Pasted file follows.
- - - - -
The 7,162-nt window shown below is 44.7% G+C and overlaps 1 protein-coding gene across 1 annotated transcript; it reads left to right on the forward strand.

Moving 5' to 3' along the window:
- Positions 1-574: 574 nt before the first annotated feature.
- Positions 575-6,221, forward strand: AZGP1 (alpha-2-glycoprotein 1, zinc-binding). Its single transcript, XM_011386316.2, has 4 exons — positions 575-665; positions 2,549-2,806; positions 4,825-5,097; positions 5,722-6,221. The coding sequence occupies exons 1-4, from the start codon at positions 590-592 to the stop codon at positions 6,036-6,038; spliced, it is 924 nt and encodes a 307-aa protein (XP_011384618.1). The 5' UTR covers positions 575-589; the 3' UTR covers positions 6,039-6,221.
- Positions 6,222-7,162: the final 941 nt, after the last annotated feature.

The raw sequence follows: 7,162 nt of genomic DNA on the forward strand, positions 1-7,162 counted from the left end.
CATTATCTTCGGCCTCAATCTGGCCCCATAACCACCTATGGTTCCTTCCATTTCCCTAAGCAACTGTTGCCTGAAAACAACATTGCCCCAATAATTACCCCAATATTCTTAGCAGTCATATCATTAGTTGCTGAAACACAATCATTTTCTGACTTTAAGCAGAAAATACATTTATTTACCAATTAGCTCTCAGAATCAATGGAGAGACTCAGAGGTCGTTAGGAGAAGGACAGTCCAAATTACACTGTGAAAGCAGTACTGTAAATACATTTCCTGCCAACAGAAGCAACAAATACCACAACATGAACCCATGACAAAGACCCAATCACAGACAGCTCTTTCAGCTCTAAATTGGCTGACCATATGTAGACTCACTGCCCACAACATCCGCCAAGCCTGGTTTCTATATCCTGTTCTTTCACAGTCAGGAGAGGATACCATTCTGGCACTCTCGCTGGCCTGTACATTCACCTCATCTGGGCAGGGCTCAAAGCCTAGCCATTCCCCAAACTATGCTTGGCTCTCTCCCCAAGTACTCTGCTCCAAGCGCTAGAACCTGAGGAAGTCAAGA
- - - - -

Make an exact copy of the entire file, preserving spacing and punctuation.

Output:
The 7,162-nt window shown below is 44.7% G+C and overlaps 1 protein-coding gene across 1 annotated transcript; it reads left to right on the forward strand.

Moving 5' to 3' along the window:
- Positions 1-574: 574 nt before the first annotated feature.
- Positions 575-6,221, forward strand: AZGP1 (alpha-2-glycoprotein 1, zinc-binding). Its single transcript, XM_011386316.2, has 4 exons — positions 575-665; positions 2,549-2,806; positions 4,825-5,097; positions 5,722-6,221. The coding sequence occupies exons 1-4, from the start codon at positions 590-592 to the stop codon at positions 6,036-6,038; spliced, it is 924 nt and encodes a 307-aa protein (XP_011384618.1). The 5' UTR covers positions 575-589; the 3' UTR covers positions 6,039-6,221.
- Positions 6,222-7,162: the final 941 nt, after the last annotated feature.

The raw sequence follows: 7,162 nt of genomic DNA on the forward strand, positions 1-7,162 counted from the left end.
CATTATCTTCGGCCTCAATCTGGCCCCATAACCACCTATGGTTCCTTCCATTTCCCTAAGCAACTGTTGCCTGAAAACAACATTGCCCCAATAATTACCCCAATATTCTTAGCAGTCATATCATTAGTTGCTGAAACACAATCATTTTCTGACTTTAAGCAGAAAATACATTTATTTACCAATTAGCTCTCAGAATCAATGGAGAGACTCAGAGGTCGTTAGGAGAAGGACAGTCCAAATTACACTGTGAAAGCAGTACTGTAAATACATTTCCTGCCAACAGAAGCAACAAATACCACAACATGAACCCATGACAAAGACCCAATCACAGACAGCTCTTTCAGCTCTAAATTGGCTGACCATATGTAGACTCACTGCCCACAACATCCGCCAAGCCTGGTTTCTATATCCTGTTCTTTCACAGTCAGGAGAGGATACCATTCTGGCACTCTCGCTGGCCTGTACATTCACCTCATCTGGGCAGGGCTCAAAGCCTAGCCATTCCCCAAACTATGCTTGGCTCTCTCCCCAAGTACTCTGCTCCAAGCGCTAGAACCTGAGGAAGTCAAGA